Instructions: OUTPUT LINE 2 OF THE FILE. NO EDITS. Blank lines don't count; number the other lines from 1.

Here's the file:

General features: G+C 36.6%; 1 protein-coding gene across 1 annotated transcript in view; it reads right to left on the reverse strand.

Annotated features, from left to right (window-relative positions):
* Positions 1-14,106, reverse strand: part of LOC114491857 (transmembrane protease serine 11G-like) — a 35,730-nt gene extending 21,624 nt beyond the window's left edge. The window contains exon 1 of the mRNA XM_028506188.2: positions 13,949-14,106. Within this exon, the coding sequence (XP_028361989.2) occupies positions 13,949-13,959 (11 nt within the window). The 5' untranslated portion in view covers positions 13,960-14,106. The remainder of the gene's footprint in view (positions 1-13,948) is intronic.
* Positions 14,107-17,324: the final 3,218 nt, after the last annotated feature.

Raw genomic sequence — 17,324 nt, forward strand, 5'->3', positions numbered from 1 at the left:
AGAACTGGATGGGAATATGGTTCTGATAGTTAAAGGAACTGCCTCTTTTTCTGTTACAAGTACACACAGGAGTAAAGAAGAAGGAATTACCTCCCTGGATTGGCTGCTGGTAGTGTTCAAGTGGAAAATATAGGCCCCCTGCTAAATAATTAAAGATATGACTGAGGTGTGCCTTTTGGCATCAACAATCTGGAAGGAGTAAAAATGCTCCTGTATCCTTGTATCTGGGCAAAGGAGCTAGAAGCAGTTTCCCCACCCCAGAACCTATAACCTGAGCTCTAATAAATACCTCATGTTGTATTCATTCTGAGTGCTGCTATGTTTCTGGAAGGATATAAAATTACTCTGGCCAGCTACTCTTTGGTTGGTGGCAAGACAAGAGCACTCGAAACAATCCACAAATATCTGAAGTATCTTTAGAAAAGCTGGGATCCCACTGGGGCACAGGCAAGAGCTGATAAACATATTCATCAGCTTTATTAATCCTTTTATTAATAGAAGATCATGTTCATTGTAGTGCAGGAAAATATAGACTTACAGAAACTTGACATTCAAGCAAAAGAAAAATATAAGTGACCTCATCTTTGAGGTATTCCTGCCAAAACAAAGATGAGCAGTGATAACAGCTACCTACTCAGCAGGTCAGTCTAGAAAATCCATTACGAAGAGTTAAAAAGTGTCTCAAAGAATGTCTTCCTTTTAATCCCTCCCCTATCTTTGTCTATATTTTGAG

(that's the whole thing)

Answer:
Annotated features, from left to right (window-relative positions):